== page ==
The Echidna or spiny anteater is divided into two species: Tachyglossus aculeatus (short-beaked echidna) and Zaglossus bruijni (long-beaked echidna). Native to Australia (the former) and New Guinea (the latter), echidnas are the only other mammals besides the platypus that lays eggs. Their name came from the Greek goddess Ekhidna who was half snake and half woman.
The short-beaked echidna habitat varies from regions that experience winter and snow to deserts. They shelter under thick bushes, in hollow logs, under rocks, clefts, caves, or in burrows. Long-beaked echidna inhabit mountain forests, or highly elevated alpine meadows scrublands.
Echidnas have barbless quills or spines on their backs and sides—these spines provide defense when threatened. Echidna have a small face with a long stiffened snout, or “beak.” Like the platypus, males have an ankle spur on their hind legs, although it is not poisonous. Echidna are 14 to 30 inches long and weigh 5 ½ to 22 pounds. Long-beaked echidna have more fur than short-beaked ones. They use their short, stout limbs for scratching and digging in the soil.
When a baby echidna hatches in its mother’s pouch—usually only one egg is laid and the female pushes it into the pouch—it is .47 inches long and weights .02 ounces. The baby “nurses” by lapping up the milk that is secreted in the mother’s pouch. A baby echidna’s spines don’t break out for about 53 days. After that the mother puts it in a burrow.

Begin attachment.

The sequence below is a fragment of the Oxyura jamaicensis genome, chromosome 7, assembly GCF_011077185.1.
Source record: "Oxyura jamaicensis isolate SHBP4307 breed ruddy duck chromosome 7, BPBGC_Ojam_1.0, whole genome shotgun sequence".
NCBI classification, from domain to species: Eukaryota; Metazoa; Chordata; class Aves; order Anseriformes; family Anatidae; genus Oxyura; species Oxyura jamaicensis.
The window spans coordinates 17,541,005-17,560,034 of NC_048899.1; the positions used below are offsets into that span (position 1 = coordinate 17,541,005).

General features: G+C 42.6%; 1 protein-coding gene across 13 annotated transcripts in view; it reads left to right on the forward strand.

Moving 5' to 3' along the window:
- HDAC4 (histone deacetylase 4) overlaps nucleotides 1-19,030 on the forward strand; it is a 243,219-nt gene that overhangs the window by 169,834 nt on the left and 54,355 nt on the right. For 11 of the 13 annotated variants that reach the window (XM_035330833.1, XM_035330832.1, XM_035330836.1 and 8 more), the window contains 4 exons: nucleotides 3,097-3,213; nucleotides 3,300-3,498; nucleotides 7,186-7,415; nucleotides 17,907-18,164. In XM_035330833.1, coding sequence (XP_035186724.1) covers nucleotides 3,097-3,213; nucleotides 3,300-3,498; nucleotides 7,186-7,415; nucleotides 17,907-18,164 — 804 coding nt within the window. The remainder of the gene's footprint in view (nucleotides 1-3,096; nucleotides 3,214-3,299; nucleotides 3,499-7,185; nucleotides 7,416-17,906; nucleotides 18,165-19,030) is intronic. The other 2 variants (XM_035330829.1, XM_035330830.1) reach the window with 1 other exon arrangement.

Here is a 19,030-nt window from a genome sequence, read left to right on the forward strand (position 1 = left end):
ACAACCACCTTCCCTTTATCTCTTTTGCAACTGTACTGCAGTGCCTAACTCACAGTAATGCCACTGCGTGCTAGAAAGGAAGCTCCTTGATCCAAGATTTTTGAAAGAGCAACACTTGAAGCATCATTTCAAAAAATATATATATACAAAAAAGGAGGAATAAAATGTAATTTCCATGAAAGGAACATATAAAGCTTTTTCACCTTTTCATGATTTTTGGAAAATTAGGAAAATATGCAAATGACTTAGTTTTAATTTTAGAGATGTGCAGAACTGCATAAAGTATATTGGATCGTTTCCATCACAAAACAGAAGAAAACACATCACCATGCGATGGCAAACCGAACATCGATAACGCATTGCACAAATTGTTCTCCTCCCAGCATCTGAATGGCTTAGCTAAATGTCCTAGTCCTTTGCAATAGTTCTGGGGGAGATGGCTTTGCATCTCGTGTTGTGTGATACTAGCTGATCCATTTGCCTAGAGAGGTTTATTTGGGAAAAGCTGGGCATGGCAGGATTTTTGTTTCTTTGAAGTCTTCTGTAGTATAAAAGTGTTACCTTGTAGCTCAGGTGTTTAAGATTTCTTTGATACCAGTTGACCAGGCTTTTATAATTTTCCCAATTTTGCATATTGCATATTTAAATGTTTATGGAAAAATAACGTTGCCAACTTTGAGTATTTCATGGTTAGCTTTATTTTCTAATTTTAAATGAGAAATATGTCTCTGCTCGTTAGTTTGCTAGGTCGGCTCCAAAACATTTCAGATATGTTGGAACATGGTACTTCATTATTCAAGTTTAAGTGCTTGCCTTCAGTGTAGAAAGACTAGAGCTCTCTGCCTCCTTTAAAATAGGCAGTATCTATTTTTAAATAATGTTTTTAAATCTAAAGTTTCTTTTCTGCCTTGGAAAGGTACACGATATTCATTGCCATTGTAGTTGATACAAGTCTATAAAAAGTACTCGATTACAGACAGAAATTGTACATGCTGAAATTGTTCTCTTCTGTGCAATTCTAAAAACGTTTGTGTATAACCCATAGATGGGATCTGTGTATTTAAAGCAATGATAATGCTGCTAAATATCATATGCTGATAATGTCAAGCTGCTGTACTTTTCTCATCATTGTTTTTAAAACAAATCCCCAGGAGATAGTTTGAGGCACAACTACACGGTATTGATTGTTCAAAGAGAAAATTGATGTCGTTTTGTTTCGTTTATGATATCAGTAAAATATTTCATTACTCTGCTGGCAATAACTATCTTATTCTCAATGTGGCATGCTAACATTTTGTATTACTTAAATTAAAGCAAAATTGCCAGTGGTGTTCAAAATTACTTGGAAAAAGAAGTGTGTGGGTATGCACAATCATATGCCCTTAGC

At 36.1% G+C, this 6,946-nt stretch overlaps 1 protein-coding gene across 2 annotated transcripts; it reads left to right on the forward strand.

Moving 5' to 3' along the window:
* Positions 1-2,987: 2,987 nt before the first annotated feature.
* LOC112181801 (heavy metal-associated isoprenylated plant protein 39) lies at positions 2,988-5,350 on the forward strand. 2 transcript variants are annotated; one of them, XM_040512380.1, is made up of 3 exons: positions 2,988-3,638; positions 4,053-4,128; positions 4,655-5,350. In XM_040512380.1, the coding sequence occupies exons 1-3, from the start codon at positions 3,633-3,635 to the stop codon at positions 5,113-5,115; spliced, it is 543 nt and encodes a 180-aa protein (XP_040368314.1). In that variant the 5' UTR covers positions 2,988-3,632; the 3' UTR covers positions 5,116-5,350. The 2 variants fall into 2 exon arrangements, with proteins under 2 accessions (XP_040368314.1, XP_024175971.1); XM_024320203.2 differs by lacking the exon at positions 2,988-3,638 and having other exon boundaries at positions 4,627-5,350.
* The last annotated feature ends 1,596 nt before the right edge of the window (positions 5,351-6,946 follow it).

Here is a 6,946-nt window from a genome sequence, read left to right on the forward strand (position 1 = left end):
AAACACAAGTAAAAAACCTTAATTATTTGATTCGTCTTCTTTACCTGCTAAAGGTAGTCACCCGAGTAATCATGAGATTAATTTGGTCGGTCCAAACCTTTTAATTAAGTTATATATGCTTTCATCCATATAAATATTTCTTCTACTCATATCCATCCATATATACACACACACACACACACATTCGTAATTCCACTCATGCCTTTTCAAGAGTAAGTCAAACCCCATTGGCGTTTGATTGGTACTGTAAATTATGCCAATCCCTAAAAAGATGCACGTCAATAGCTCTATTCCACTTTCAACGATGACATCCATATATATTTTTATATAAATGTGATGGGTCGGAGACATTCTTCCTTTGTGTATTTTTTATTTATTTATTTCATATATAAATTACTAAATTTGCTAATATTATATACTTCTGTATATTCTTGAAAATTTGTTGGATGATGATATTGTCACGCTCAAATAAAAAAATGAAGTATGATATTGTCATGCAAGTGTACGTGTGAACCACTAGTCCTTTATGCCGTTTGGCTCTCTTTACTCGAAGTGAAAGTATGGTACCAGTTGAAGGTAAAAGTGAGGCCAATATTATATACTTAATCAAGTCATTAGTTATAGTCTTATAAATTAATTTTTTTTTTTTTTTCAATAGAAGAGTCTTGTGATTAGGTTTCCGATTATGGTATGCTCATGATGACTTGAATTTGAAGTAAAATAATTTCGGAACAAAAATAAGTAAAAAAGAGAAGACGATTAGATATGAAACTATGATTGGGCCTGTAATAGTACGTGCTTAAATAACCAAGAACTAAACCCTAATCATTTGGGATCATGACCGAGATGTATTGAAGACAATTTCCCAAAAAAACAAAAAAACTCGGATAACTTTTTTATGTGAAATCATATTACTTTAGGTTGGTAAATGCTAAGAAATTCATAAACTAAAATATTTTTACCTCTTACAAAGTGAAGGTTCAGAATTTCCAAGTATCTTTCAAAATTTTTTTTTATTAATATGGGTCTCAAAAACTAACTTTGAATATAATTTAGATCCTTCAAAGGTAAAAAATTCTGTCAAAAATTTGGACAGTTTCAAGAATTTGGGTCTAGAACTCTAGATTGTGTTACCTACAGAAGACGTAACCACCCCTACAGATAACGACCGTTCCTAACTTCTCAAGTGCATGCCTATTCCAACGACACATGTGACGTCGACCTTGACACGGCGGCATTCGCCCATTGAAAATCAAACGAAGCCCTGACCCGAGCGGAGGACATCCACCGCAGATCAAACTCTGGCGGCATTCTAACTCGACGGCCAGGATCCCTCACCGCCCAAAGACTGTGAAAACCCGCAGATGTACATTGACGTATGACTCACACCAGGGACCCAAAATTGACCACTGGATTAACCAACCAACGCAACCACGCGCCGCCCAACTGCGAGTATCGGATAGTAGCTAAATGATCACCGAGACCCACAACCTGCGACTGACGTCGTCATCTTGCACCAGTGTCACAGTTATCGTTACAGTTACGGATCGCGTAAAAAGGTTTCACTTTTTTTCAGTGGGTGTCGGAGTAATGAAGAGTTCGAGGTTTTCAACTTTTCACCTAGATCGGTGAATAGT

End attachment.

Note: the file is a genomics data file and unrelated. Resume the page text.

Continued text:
Echidnas favorite food is termites or ants, but they also eat beetles, scarab and moth larvae, and worms. Their long tongue is covered in sticky saliva. Tachyglossus means fast tongue. Echidnas can also bend the end of their tongue into a U shape to block the end of the termite or ant tunnel. They have no teeth, but grind their food between two horny plates. Echidnas are solitary animals, except for mating, and females raising young.
Fun Echidna Facts
- An echidna’s tongue can be 6 inches long.
- When seen at the zoo, echidnas are often thought to be porcupines or hedgehogs.
- The long-beaked echidna is endangered.
- A baby echidna is called a puggle.
- Male echidna’s have a pouch just like the female does.
- Echidnas are excellent swimmers.
Animal Diversity Web
The San Diego Zoo